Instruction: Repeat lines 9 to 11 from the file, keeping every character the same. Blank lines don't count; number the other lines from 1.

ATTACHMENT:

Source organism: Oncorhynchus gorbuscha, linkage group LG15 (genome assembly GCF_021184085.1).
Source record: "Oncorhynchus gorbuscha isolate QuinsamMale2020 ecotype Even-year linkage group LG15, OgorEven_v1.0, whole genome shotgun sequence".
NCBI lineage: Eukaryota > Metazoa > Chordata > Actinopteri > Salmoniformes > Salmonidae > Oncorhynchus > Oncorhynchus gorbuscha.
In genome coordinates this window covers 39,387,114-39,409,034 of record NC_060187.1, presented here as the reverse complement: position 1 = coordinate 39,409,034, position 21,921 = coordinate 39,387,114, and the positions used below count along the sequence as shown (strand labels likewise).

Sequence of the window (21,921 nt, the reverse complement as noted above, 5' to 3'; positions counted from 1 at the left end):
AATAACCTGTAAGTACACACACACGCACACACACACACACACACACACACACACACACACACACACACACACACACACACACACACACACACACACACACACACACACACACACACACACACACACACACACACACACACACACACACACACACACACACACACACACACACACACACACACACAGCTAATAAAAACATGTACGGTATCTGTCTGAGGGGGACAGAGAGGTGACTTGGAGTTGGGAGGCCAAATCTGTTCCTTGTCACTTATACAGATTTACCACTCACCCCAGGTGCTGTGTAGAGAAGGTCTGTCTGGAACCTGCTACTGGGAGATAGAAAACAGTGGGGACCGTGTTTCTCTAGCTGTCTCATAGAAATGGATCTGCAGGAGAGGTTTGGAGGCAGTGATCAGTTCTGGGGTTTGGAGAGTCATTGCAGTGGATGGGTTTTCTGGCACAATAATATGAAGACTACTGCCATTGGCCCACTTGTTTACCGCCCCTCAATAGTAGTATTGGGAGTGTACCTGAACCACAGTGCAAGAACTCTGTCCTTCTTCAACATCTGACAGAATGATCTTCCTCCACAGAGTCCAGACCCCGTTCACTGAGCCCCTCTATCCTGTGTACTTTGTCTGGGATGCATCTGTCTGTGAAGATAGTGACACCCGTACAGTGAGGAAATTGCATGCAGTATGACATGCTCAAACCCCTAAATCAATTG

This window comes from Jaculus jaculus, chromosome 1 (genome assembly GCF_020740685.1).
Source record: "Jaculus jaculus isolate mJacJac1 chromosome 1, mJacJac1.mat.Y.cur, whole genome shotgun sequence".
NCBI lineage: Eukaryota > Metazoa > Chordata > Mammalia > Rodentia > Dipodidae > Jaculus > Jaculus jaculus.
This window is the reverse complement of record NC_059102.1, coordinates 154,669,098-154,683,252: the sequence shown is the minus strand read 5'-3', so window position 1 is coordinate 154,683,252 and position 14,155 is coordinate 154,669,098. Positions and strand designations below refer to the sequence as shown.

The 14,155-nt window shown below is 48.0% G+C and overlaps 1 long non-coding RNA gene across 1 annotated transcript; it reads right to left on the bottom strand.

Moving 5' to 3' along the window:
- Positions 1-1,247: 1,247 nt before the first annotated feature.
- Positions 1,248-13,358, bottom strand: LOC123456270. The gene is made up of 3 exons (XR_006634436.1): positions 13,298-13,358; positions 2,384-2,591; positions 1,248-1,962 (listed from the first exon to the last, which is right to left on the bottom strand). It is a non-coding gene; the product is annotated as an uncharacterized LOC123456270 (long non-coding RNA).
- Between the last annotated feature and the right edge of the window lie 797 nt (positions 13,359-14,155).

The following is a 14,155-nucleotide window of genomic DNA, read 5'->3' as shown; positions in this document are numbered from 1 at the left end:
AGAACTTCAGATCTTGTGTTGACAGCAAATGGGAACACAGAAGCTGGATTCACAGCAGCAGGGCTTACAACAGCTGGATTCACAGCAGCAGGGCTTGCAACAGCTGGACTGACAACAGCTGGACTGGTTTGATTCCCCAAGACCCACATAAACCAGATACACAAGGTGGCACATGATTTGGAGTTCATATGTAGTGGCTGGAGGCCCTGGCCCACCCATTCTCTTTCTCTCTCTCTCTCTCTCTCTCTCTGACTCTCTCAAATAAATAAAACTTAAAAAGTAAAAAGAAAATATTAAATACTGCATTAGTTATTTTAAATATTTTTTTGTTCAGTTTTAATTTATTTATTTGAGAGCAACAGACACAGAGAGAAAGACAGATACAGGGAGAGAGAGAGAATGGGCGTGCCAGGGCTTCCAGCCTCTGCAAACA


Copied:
NCBI lineage: Eukaryota > Metazoa > Chordata > Mammalia > Rodentia > Dipodidae > Jaculus > Jaculus jaculus.
This window is the reverse complement of record NC_059102.1, coordinates 154,669,098-154,683,252: the sequence shown is the minus strand read 5'-3', so window position 1 is coordinate 154,683,252 and position 14,155 is coordinate 154,669,098. Positions and strand designations below refer to the sequence as shown.

The 14,155-nt window shown below is 48.0% G+C and overlaps 1 long non-coding RNA gene across 1 annotated transcript; it reads right to left on the bottom strand.